Thursday, March 27, 2014
Cabrera has racked up accolades, dollars
By ESPN Stats & Information
Michael Zagaris/Getty ImagesThe Detroit Tigers have reportedly agreed to a new 10-year deal with Miguel Cabrera that will be worth $292 million. It would be the largest deal in major league history.
Miguel Cabrera hits almost everything
For his career, Cabrera has 365 home runs, 1,260 RBI and a .321 batting average. Only seven other players have ever amassed those numbers over an entire career. Six of them are in the Hall of Fame. The other is Albert Pujols.
Over the past 10 seasons, Cabrera’s average season is a .324 batting average with 35 home runs, 120 RBIs and 191 hits. He’s played 1,573 games in that span, which trails only Ichiro Suzuki's 1,588.
Cabrera has 227 homers and 737 RBIs over the last six seasons, both of which rank as the best in baseball.
Over the past three seasons, Cabrera has totaled a major league-best 22.1 WAR (wins above replacement).
Cabrera has also been clutch: His slash line with runners in scoring position and two outs over the past four seasons is .389/.545/.717.
His ability to drive the ball separates him as well. He hit home runs on 25 percent of his fly balls last season, a rate that trailed only Chris Davis (27.9) in the American League.
Cabrera can hit any pitch. Over the past five seasons, he has 35 home runs on pitches that were inside and out of the strike zone. No one else has more than 25.
The 10-year deal
There are not a lot of completed 10-year deals from which to draw upon. New York Yankees shortstop Derek Jeter had one from 2001 to 2010, during which he accumulated 41.1 WAR and netted $189 million.
Troy Tulowitzki and Pujols are in the midst of 10-year deals. Tulowitzki’s started in 2011, and in the first three seasons, he’s missed 170 games and posted 11.8 WAR.
Pujols also had injury issues that caused him to miss 63 games in 2013, the second year of his 10-year contract with the Los Angeles Angels.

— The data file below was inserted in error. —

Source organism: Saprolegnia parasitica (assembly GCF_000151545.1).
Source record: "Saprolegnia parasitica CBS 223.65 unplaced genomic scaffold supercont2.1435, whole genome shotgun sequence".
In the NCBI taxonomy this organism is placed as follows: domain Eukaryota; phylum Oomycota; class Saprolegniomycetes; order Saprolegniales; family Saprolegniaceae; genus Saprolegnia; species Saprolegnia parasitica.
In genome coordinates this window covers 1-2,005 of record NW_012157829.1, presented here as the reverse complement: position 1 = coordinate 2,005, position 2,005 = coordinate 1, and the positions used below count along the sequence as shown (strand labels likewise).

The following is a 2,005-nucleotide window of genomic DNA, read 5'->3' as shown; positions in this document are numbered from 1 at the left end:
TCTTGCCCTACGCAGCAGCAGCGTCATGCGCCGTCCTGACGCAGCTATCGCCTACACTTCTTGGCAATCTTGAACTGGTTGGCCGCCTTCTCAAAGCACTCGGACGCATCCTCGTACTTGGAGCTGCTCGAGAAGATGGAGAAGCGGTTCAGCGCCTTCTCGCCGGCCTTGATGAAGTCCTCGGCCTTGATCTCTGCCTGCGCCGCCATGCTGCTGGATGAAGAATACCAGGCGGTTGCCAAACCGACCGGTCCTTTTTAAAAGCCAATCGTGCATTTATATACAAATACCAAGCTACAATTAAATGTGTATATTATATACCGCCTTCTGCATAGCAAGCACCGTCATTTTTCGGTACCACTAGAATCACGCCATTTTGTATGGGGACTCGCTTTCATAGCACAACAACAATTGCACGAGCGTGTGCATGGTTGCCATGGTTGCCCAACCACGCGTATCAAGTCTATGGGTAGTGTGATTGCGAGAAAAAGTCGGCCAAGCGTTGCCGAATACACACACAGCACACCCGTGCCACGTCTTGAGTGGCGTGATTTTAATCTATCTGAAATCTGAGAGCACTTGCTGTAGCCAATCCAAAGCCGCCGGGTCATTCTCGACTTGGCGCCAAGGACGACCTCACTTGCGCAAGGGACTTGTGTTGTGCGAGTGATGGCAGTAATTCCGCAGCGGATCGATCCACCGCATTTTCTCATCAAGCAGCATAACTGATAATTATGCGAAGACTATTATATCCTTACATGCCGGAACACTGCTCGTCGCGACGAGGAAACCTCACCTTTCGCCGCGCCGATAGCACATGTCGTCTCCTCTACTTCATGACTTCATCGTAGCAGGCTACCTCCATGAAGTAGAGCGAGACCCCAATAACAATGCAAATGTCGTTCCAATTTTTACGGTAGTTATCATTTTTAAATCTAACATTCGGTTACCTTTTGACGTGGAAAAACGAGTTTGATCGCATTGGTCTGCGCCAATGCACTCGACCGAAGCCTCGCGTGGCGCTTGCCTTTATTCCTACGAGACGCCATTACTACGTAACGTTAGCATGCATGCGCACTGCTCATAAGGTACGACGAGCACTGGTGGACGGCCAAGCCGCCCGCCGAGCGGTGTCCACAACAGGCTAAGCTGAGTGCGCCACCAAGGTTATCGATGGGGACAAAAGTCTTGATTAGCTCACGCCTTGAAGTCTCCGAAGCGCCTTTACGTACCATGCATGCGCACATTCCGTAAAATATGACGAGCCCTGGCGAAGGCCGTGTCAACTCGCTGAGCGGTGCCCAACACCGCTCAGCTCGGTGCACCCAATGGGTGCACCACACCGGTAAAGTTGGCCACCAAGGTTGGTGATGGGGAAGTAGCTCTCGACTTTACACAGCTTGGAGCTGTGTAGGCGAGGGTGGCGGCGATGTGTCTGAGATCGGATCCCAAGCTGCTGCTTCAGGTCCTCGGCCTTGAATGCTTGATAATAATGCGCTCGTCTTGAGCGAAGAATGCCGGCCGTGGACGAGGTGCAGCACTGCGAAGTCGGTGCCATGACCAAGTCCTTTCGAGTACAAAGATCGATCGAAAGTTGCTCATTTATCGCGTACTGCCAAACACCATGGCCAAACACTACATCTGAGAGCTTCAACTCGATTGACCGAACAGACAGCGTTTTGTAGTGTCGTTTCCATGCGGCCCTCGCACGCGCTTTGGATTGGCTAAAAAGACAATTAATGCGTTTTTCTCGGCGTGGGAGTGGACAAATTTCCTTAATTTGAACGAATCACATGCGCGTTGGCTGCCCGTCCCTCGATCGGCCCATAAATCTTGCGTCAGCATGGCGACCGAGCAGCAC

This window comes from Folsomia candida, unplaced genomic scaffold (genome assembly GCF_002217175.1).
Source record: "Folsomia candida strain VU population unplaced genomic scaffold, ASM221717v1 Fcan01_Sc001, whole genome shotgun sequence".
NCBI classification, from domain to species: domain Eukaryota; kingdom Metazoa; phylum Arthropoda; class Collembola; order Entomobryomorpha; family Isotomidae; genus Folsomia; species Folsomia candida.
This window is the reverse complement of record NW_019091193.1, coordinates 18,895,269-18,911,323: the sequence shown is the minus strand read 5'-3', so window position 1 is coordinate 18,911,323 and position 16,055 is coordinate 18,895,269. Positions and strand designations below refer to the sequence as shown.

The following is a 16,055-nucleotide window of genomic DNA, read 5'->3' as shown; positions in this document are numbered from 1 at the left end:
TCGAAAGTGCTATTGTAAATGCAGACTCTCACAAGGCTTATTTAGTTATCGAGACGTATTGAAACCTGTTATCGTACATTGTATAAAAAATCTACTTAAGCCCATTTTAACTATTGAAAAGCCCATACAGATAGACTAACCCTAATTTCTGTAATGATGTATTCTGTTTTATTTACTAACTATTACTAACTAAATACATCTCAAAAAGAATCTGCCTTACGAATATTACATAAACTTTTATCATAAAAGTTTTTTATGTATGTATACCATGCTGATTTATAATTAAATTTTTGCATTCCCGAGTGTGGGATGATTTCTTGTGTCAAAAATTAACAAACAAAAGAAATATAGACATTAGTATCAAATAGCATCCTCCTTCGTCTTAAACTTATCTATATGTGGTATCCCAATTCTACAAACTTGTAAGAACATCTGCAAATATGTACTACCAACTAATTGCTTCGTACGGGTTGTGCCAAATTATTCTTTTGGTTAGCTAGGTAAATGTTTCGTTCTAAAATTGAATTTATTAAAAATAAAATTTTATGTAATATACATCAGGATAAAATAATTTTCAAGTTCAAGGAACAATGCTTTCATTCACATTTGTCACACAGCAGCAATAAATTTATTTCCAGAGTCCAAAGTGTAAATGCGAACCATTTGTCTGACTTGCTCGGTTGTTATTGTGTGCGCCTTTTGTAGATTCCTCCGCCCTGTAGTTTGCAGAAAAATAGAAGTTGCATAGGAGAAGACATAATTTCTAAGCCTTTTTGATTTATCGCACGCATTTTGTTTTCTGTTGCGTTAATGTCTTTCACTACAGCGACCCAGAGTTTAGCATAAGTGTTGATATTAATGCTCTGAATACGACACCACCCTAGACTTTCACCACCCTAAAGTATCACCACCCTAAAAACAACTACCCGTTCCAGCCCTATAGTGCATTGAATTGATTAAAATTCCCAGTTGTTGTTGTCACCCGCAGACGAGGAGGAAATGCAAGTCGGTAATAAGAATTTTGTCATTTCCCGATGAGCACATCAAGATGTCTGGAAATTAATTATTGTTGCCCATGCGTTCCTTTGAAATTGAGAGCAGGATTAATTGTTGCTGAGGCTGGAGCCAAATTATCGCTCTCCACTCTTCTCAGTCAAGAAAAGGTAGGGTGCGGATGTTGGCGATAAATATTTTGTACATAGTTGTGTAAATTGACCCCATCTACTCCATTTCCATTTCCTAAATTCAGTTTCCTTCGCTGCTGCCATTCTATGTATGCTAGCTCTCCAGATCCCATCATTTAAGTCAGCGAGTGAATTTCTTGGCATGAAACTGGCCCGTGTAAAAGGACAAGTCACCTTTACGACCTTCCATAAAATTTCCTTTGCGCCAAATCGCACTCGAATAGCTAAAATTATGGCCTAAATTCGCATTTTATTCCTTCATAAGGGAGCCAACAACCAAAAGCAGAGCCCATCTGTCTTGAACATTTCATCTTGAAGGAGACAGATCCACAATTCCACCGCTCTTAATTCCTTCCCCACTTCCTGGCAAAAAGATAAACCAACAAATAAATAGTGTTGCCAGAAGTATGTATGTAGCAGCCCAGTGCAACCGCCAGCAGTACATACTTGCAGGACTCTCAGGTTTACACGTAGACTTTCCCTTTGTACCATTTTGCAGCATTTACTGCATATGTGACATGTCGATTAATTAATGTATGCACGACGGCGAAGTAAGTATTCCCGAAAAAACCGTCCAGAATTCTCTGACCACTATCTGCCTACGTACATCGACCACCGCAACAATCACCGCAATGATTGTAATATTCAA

Now-suspended Yankees third baseman Alex Rodriguez had a pair of 10-year deals, the first of which ran from 2001 to 2007 before he opted out. In that seven-year span, he averaged eight WAR per season. In the second iteration of that deal, one that runs until he is 42 years old, he’s averaged 3.6 WAR over six seasons.
Among those starting 10-year deals this season are Cabrera, Joey Votto and Robinson Cano.
What are the chances it’s worth it?
Let’s use Baseball-Reference WAR to take a quick look at the expectations for Cabrera.
If the Tigers hope that Cabrera will be worth 40 WAR over the course of the contract, that wouldn’t be unprecedented. There are 21 instances since 1900 of a player tallying 40 WAR in a span of a maximum of 10 seasons that began with their age-31 season.
These include some of the greatest players of all time: Babe Ruth, Barry Bonds, Willie Mays, Hank Aaron, Stan Musial and Ted Williams.
Only nine players accumulated 50 WAR over that span.
However, Baseball-Reference lists Cabrera as weighing 240 pounds. The most WAR accumulated over a maximum 10-year span by a player listed at 220 pounds or heavier and age 31 or older is Jim Thome’s 32.4.
One potential comparable for Cabrera could be Frank Thomas. Over a 10-year period from 1999 to 2008, starting with his age-31 season, "The Big Hurt" averaged 23 homers and 74 RBI, with a .277/.390/.521 slash line and played an average of 109 games per season.
Another could be Andres Galarraga, who had the advantage of playing in hitter-friendly Colorado. Over the 10 years from 1992 to 2001, Galarraga had a .302/.361/.550 slash line, averaging 27 homers, 91 RBI and 119 games from ages 31 to 40.